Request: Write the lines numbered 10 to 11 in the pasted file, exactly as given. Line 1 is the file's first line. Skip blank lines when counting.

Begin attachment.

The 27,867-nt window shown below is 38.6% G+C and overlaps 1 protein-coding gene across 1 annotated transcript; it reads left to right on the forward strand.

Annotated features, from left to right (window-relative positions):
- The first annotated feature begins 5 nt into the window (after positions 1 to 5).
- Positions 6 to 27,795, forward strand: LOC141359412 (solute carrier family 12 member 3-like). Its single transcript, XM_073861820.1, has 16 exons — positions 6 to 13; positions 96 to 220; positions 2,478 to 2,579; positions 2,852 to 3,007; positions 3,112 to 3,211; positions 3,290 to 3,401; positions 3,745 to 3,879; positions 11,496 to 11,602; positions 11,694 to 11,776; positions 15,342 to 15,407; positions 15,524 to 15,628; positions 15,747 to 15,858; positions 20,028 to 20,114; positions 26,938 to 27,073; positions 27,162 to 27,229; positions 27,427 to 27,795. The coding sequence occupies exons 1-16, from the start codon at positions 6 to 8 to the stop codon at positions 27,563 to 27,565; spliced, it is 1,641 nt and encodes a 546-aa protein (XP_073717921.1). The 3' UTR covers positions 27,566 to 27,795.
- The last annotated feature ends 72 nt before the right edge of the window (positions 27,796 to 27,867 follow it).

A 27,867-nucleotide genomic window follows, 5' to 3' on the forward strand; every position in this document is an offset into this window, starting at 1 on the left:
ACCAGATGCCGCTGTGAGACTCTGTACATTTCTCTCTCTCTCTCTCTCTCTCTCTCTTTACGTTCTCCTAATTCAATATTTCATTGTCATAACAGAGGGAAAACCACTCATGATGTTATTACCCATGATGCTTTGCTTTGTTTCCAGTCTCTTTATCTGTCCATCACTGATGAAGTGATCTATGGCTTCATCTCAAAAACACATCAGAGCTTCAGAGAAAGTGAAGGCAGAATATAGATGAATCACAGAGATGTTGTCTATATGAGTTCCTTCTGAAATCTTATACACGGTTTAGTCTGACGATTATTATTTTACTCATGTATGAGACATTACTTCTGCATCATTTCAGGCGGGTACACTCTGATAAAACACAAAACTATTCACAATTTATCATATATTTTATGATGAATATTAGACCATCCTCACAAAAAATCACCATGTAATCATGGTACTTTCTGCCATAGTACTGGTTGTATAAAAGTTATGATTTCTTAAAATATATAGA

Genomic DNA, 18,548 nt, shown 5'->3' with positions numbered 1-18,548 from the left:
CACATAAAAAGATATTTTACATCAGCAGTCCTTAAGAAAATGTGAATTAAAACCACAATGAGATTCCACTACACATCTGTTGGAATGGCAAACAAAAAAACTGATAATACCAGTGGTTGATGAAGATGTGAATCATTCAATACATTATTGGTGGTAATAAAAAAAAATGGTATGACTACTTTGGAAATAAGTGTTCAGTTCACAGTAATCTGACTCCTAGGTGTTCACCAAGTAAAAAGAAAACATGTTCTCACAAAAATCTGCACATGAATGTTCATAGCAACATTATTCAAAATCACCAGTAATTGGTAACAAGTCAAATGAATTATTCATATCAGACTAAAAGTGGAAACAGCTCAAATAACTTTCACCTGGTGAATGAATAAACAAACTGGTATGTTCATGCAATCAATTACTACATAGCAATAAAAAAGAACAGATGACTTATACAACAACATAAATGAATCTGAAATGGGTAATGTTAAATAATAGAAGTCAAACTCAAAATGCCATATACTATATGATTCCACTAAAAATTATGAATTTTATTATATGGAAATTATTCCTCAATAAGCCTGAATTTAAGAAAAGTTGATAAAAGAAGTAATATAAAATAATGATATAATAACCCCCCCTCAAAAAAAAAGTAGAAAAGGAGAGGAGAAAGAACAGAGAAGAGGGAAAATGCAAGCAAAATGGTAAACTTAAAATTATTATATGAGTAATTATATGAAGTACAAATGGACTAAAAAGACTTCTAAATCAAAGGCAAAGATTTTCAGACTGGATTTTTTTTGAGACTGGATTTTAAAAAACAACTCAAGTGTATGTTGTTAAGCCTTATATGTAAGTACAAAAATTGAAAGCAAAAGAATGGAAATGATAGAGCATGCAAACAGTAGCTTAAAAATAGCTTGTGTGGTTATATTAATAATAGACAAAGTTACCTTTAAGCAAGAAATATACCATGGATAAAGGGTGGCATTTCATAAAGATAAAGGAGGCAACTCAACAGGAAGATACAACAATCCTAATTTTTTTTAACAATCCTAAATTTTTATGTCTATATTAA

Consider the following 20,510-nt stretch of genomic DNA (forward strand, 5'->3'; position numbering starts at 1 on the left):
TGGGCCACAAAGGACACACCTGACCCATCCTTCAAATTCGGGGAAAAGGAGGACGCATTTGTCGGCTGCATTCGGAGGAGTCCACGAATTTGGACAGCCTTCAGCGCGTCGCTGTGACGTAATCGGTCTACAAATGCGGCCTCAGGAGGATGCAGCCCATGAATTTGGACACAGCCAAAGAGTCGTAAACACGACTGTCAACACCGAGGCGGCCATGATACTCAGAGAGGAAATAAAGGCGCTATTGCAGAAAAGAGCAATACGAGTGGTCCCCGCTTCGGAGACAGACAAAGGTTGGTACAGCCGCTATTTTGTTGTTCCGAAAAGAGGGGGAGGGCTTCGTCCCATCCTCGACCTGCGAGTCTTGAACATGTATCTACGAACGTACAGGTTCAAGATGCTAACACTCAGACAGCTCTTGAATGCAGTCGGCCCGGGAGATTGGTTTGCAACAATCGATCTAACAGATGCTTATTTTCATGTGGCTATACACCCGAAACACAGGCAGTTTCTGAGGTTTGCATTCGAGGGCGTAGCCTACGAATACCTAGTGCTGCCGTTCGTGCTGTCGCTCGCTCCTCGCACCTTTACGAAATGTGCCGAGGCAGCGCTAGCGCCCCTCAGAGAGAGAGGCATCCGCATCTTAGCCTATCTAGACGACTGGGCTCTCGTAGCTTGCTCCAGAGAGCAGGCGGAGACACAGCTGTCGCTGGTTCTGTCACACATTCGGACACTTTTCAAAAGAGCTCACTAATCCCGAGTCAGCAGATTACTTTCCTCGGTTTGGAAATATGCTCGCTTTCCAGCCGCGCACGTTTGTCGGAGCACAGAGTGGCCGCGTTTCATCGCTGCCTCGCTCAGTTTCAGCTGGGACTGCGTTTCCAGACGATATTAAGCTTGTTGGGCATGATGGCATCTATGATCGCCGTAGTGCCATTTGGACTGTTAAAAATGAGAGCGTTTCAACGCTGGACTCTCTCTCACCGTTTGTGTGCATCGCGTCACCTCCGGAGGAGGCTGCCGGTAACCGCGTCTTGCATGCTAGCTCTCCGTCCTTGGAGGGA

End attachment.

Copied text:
Consider the following 20,510-nt stretch of genomic DNA (forward strand, 5'->3'; position numbering starts at 1 on the left):
TGGGCCACAAAGGACACACCTGACCCATCCTTCAAATTCGGGGAAAAGGAGGACGCATTTGTCGGCTGCATTCGGAGGAGTCCACGAATTTGGACAGCCTTCAGCGCGTCGCTGTGACGTAATCGGTCTACAAATGCGGCCTCAGGAGGATGCAGCCCATGAATTTGGACACAGCCAAAGAGTCGTAAACACGACTGTCAACACCGAGGCGGCCATGATACTCAGAGAGGAAATAAAGGCGCTATTGCAGAAAAGAGCAATACGAGTGGTCCCCGCTTCGGAGACAGACAAAGGTTGGTACAGCCGCTATTTTGTTGTTCCGAAAAGAGGGGGAGGGCTTCGTCCCATCCTCGACCTGCGAGTCTTGAACATGTATCTACGAACGTACAGGTTCAAGATGCTAACACTCAGACAGCTCTTGAATGCAGTCGGCCCGGGAGATTGGTTTGCAACAATCGATCTAACAGATGCTTATTTTCATGTGGCTATACACCCGAAACACAGGCAGTTTCTGAGGTTTGCATTCGAGGGCGTAGCCTACGAATACCTAGTGCTGCCGTTCGTGCTGTCGCTCGCTCCTCGCACCTTTACGAAATGTGCCGAGGCAGCGCTAGCGCCCCTCAGAGAGAGAGGCATCCGCATCTTAGCCTATCTAGACGACTGGGCTCTCGTAGCTTGCTCCAGAGAGCAGGCGGAGACACAGCTGTCGCTGGTTCTGTCACACATTCGGACACTTTTCAAAAGAGCTCACTAATCCCGAGTCAGCAGATTACTTTCCTCGGTTTGGAAATATGCTCGCTTTCCAGCCGCGCACGTTTGTCGGAGCACAGAGTGGCCGCGTTTCATCGCTGCCTCGCTCAGTTTCAGCTGGGACTGCGTTTCCAGACGATATTAAGCTTGTTGGGCATGATGGCATCTATGATCGCCGTAGTGCCATTTGGACTGTTAAAAATGAGAGCGTTTCAACGCTGGACTCTCTCTCACCGTTTGTGTGCATCGCGTCACCTCCGGAGGAGGCTGCCGGTAACCGCGTCTTGCATGCTAGCTCTCCGTCCTTGGAGGGA